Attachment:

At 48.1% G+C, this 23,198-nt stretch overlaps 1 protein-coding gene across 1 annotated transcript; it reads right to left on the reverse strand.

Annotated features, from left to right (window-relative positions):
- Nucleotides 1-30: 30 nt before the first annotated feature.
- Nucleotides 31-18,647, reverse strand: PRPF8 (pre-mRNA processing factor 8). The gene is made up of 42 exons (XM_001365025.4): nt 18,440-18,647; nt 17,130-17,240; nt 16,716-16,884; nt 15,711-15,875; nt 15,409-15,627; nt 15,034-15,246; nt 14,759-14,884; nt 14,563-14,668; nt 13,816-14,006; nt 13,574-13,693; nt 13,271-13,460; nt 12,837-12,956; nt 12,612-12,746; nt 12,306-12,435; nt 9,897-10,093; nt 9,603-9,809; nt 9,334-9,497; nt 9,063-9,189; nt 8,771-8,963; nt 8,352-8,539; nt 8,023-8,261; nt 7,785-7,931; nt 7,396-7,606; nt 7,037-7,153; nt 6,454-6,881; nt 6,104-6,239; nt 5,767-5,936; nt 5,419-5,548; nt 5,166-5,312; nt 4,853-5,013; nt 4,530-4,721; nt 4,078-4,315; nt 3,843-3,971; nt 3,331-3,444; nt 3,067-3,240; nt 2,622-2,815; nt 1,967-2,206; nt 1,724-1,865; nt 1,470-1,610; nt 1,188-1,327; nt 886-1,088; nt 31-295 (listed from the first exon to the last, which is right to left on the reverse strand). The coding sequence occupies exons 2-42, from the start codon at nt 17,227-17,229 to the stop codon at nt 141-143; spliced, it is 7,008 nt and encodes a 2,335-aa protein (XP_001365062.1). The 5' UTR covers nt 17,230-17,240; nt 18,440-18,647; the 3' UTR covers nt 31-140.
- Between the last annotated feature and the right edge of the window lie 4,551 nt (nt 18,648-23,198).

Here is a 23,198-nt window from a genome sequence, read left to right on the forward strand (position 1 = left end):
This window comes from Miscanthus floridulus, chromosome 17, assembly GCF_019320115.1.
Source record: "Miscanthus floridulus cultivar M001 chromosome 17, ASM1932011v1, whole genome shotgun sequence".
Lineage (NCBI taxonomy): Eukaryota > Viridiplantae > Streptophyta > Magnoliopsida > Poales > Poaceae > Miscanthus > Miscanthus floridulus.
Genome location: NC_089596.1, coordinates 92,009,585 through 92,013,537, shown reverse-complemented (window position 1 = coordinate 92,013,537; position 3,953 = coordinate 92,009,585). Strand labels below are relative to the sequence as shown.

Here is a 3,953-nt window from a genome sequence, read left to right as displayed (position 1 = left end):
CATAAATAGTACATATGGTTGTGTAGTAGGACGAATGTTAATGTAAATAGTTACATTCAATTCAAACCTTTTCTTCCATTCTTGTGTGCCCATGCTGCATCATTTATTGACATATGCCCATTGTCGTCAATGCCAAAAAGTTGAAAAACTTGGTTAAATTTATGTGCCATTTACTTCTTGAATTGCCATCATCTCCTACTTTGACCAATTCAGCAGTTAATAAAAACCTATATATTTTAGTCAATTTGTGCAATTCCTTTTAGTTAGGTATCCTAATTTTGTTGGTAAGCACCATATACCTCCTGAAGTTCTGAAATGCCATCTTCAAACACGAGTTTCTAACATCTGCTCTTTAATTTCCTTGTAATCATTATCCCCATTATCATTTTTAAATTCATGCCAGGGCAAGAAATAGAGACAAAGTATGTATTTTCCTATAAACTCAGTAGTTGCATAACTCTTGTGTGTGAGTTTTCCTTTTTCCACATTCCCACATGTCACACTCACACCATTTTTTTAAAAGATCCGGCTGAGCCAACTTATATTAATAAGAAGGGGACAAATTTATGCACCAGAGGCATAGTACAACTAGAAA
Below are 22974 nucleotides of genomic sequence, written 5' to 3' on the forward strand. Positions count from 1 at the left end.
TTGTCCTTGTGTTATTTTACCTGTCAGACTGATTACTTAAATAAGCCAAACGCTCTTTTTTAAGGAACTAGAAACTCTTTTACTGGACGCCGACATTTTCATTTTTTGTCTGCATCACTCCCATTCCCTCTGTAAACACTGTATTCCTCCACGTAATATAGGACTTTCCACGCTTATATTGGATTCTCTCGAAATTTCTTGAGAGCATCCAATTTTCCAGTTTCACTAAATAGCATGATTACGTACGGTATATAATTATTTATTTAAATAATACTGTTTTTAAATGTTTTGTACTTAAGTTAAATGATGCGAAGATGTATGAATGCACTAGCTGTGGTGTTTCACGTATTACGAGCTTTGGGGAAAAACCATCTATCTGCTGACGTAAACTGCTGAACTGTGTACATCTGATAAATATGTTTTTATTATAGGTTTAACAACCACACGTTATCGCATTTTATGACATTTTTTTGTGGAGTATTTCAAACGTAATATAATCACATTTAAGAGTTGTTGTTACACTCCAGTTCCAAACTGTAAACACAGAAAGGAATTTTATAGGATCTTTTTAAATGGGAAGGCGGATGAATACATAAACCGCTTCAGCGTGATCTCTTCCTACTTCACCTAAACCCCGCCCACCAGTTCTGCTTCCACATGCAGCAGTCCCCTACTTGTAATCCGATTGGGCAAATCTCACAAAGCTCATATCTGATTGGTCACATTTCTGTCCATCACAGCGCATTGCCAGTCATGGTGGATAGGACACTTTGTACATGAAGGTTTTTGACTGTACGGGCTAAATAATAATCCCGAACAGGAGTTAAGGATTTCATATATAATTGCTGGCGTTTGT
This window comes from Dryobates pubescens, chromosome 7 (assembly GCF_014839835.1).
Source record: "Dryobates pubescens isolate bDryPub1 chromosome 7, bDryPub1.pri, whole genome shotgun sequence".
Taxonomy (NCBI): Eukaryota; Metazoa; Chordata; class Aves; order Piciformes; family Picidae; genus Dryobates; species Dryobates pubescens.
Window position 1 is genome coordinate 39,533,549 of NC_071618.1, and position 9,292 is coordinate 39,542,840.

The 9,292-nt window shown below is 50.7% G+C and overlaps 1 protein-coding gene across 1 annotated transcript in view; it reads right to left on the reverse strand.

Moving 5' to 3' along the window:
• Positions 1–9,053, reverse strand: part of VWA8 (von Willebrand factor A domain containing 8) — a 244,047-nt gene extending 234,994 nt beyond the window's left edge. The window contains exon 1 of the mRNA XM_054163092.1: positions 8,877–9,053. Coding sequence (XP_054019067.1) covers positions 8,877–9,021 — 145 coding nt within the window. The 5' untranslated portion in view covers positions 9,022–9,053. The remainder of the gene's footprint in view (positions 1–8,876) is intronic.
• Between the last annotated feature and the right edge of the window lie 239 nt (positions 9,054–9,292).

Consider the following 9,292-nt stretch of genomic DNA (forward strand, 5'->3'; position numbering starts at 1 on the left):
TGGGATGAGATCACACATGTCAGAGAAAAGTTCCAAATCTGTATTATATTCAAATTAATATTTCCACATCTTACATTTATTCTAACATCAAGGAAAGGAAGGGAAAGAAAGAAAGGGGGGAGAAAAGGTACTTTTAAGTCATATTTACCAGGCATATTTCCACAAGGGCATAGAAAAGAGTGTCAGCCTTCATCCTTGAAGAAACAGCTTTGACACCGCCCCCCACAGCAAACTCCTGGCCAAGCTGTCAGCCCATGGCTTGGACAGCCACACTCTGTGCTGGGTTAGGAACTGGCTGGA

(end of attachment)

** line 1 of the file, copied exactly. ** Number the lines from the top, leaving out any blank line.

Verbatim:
At 48.1% G+C, this 23,198-nt stretch overlaps 1 protein-coding gene across 1 annotated transcript; it reads right to left on the reverse strand.